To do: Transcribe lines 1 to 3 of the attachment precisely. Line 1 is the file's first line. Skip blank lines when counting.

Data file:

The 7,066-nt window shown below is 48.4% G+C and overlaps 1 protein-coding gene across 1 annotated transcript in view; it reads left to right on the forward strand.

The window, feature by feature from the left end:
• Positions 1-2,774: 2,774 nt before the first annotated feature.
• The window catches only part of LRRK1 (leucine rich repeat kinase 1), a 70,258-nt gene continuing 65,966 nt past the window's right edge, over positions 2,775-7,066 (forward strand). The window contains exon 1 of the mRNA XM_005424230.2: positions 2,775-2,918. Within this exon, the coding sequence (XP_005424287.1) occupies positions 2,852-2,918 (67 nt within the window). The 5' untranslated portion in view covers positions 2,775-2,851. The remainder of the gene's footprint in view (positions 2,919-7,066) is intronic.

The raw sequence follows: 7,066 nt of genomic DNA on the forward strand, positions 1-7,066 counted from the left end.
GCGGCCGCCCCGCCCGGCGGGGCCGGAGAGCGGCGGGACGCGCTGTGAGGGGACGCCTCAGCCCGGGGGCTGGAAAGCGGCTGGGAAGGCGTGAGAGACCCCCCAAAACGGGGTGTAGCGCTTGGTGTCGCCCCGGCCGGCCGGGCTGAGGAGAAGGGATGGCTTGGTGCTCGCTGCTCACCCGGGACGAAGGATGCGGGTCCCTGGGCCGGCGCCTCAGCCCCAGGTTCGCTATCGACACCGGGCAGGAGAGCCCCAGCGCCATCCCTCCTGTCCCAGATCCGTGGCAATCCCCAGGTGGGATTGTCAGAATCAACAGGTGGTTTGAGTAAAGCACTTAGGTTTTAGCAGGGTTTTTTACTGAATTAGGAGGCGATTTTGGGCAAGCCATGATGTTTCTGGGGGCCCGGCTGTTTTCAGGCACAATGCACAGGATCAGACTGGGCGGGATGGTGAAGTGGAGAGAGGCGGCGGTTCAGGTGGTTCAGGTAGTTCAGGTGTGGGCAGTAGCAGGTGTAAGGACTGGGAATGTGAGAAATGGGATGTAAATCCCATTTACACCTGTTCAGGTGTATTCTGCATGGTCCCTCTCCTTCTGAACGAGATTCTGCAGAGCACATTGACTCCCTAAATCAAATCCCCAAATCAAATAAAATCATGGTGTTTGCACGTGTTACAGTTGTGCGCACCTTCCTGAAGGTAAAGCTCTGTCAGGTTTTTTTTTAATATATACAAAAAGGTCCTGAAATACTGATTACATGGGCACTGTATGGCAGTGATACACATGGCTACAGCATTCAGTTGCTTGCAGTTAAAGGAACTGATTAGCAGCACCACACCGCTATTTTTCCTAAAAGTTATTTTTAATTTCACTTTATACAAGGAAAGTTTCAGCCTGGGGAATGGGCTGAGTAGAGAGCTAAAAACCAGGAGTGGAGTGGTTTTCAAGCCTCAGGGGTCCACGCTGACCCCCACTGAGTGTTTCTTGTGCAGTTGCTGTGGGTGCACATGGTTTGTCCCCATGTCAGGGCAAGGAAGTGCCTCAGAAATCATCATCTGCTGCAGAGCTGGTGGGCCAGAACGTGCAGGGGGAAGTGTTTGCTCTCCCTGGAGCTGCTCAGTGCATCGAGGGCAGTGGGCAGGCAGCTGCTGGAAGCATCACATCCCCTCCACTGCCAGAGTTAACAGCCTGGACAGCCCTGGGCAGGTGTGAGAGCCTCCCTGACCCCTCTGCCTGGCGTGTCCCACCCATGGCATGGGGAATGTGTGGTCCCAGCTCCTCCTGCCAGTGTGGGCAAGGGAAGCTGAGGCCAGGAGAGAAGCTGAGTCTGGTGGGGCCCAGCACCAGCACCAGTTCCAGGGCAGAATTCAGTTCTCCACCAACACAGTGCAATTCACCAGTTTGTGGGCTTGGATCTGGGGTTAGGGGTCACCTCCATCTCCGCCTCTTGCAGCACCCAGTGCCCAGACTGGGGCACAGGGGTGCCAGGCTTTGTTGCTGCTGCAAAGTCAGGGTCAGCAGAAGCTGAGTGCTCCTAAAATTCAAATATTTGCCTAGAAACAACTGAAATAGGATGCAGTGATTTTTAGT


The 7,066-nt window shown below is 48.4% G+C and overlaps 1 protein-coding gene across 1 annotated transcript in view; it reads left to right on the forward strand.

The window, feature by feature from the left end:
• Positions 1-2,774: 2,774 nt before the first annotated feature.